You might expect paying off your car loan to help your credit. It’s not as simple as it looks, though, and you should think carefully before making a move. Sometimes paying off that loan early is the right thing to do, but at other times it could hurt your finances and even hurt your credit score.
How Paying Off A Car Loan Early Could Impact Your Credit
There are several ways that paying off a car loan early could affect your credit:
- Your car loan is an open credit account. Open accounts can have a greater influence on your credit than closed accounts. Lenders want to know how you’re managing your payments now just as much as how you handled them in the past. An open account with regular, consistent on-time payments is an asset to your credit and closing it can reduce the positive impact of that record.
- One of the factors that determine the health of your credit is your credit mix. Lenders often prefer to see a balance of revolving credit (such as credit cards) and installment credit (such as a mortgage, student loan, or car loan). If you don’t have any other installment loans, closing your car loan could hurt your credit mix.
- The age of your credit history affects your credit. If your car loan is one of the older loans in your credit history, paying it off could reduce the average age of your accounts, and that could have an impact on your credit score.
- Credit utilization, a factor in many credit scoring models, works off your current available credit and not closed accounts. Once you close the loan, your credit utilization rate will be calculated based on your accounts that are still open, and that could affect your credit.
You should be particularly careful about paying a loan off early if you have a limited credit history with a relatively small number of accounts. If you have a thin credit file, reducing the number of open accounts will have a greater impact.
When Is It Better Not to Pay The Car Loan Early?
There are other situations where paying off a car loan early is just not the right move to make:
- Some car dealers offer low-interest or zero-interest promotional loans. These loans have great terms and let you take advantage of lower interest or payments over the life of the loan.
- Some car loans use flat interest rates. The lender calculates the interest over the projected life of the loan and the interest is fixed at that level. Compared to a loan with a variable interest rate, you may see this as a huge advantage.
- Some loans carry prepayment penalties. A loan with a prepayment penalty may still be worth paying off early, but you’ll have to include that penalty when you calculate the costs and benefits of prepayment.
- If you have only a few payments left on a loan, you’re not likely to significantly reduce your interest by paying the loan early. You may be better off just paying the loan on schedule.
If you’re considering paying a car loan early, stop and think about other things you could do with that money. For example, credit card balances average 17.75% interest; car loans average 4.75%. If you have a credit card balance or another higher-interest loan, consider paying that off first.
Furthermore, think about if you have an emergency fund to fall back on if you face a job loss, medical expenses, or another crisis? Paying off a car loan means that money is now unavailable, unlike when you save it or pay off a credit card.
Finally, If you have an emergency fund and your credit cards are paid up, it might be time to use that money to begin investing. Money can sometimes work better for you when you ride out manageable debt with regular payments.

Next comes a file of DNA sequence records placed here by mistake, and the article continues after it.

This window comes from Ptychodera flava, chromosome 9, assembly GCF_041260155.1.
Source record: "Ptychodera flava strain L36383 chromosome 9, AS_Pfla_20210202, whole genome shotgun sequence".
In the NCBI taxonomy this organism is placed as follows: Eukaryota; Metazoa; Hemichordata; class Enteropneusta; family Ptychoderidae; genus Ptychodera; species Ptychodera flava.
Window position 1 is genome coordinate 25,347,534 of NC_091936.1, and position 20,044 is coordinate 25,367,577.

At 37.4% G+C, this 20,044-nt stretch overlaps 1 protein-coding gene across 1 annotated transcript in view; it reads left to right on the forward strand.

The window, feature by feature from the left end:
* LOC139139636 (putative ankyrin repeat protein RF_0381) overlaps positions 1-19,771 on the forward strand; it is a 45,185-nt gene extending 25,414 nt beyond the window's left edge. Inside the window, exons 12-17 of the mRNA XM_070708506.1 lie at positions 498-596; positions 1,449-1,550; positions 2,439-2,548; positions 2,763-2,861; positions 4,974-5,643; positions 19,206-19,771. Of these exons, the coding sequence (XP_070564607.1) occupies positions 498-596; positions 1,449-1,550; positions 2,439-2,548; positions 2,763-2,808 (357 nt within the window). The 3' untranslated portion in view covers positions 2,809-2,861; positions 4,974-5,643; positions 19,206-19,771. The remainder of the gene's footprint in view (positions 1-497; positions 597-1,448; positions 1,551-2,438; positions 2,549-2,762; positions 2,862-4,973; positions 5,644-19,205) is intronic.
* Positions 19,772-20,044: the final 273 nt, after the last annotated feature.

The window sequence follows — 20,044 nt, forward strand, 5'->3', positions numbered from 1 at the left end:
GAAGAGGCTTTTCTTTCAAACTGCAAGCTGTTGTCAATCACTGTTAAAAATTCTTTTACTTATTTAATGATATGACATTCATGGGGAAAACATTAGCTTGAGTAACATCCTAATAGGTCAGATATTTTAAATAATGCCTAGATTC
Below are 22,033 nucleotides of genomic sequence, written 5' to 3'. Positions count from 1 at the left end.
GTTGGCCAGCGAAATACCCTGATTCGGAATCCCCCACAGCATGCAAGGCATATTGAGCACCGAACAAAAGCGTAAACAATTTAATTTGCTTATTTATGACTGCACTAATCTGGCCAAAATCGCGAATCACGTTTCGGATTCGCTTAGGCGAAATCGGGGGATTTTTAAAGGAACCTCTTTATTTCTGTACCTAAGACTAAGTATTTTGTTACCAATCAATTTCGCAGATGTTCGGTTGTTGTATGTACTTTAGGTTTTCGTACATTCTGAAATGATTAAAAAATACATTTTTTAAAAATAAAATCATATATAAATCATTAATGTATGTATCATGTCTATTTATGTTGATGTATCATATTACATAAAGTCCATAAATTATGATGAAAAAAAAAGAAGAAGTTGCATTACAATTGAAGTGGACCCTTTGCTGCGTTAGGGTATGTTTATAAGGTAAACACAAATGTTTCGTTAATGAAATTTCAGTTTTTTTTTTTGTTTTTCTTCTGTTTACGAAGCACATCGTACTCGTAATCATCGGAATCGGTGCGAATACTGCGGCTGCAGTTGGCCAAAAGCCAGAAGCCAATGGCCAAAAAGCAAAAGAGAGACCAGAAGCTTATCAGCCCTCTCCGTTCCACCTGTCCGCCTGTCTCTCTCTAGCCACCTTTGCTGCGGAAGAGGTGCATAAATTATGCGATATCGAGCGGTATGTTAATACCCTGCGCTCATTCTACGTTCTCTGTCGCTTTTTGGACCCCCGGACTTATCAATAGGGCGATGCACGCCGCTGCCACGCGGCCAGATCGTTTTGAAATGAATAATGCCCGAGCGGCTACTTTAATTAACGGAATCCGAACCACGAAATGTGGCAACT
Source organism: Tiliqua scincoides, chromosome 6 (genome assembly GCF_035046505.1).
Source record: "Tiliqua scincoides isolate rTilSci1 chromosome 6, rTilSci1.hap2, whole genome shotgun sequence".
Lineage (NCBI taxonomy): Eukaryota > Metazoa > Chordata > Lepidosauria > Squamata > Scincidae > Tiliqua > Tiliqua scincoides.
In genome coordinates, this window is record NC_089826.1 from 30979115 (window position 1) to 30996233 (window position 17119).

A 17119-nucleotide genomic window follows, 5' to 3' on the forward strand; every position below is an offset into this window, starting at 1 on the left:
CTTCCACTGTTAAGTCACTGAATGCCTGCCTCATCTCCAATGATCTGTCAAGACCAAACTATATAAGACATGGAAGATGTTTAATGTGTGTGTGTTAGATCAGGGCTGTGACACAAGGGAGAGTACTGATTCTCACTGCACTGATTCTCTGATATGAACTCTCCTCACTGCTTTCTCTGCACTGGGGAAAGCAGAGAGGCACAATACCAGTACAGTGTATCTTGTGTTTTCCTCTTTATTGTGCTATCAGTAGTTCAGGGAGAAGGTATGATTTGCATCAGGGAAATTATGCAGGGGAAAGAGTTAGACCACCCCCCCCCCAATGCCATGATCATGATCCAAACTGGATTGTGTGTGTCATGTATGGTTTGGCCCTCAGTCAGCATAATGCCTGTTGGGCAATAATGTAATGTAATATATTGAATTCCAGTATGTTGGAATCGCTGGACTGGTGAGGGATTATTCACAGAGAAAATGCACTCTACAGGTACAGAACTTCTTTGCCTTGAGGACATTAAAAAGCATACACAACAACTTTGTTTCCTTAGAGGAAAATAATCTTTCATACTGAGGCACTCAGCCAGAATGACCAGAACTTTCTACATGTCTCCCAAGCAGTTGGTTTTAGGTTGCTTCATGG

When Might Paying a Car Loan Be Beneficial?
Sometimes it’s a good idea to pay a car loan off early. You may consider doing so in the following situations:
- If your car loan carries a high-interest rate, paying the loan early could generate enough savings to be worth a short-term impact to your credit score.
- If your car loan has a high-interest rate, but you need an installment loan in your credit mix, you may want to consider refinancing the loan. This will pay off the car loan, but leave you with an open loan that may have more favorable rates.
- At some point in the life of your car loan you may owe more than the car is worth. This can make it difficult to refinance or to sell the car at a profit. Paying off a car loan early can prevent you from “going upside down” on your car loan.
- If you wish to sell your vehicle to a private buyer, you may need to pay off your loan so you’ll have an unencumbered title to the car.
In each of these cases, you’ll need to weigh what you expect to gain against the potential impact on your credit. Consider your immediate financial plans. If you’re in a position where a small change in your credit could have a major impact on a financial decision (like negotiating a mortgage), it might be a good idea to delay paying off your car loan until after that’s settled.
Should You Pay the Loan Off Early Or Not?
There’s no universal right answer to that question. Your answer will depend on your loan, your credit history, and your financial situation.
Consider the interest rate on your loan and the time you have left to pay. Calculate what you’d save by paying the loan early. Be sure to check for precomputed interest and prepayment penalties.
Consider your credit mix and your credit history and anticipate the impact that early payment could have on your credit. If you’re not familiar with your credit report, order copies today, and study them. Knowing what’s in your credit report can help you make more informed decisions.
Balance the money you expect to save against any possible damage to your credit, consider other financial impacts of early payment, think about other things you might be able to with that money, and you’ll be in a position to make an informed and confident decision.